I know it sounds gushing, but our journey through New Zealand so far has felt somewhat otherworldly. Even the drive from Auckland felt like we had stepped back in time, traveling through endless verdant farmland as far as the eye could see,
At Gemstone Bay, a welcome shady break en route to Cathedral Cove. Not pictured: massive amounts of sweat.
dotted only with single-story wooden clapboard farmhouses and pro-life billboards sagging at the roadside. As we passed one tiny cluster of wooden houses and a general store I half expected to see Scout and Jem from “To Kill a Mockingbird” running down the road and Atticus Finch sat reading on the porch.
Our first stop was The Coromandel Peninsula, ruggedly beautiful with the Coromandel Range forming the mountainous spine of the peninsula, covered in lush temperate rainforest and edged with glorious beaches. Originally with a history of gold mining in the 1800s, Coromandel was an escape for hippies in the 1970s and currently has a lot of focus on environmental conservation and organic, homegrown food. We looped our way up through the steep, winding roads (real vom-inducing) and to our accommodation: a treehouse cabin overlooking the flourishing valley and congratulated ourselves on our luck (especially after the grot-hole experience in Auckland).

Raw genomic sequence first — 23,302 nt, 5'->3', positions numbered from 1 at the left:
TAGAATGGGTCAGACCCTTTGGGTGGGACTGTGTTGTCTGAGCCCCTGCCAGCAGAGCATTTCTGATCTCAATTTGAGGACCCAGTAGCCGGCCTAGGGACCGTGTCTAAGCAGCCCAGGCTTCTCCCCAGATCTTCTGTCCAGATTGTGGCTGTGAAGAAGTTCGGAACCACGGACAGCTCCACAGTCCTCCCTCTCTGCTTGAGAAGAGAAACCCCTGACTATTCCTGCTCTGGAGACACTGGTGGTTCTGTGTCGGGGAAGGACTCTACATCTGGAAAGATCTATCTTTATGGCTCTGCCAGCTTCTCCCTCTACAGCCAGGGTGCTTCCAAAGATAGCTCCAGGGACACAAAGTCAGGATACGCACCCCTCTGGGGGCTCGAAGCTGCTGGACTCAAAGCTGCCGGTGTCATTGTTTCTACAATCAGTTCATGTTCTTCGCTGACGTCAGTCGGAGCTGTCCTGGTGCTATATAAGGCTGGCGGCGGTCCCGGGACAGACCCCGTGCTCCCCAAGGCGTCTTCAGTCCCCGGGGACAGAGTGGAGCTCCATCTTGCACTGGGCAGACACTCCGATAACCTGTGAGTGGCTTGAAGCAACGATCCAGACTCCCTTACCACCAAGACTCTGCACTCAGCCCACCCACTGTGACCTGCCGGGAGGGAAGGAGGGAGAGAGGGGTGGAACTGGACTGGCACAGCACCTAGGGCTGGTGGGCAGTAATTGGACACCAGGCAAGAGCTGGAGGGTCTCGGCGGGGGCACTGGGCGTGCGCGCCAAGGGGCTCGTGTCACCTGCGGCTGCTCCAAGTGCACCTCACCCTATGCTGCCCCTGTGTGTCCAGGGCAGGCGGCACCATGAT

It wouldn’t be a lie to say that literally every corner you turn in New Zealand is another stunning vista. We spent the subsequent few days marveling at the peninsula’s ravishing beauty and wandering along beaches and through forests. A particular highlight was the very sweaty hike
Cathedral Cove rock formation. Unfortunately full of bloody tourists taking photos!
to Cathedral Cove - so named for the natural rock archway across the beach. The sweat was worth it and the cove spectacular, made even better that we got there before the huge group of shrieking school children and could leave whilst disapprovingly raising our eyebrows to each other.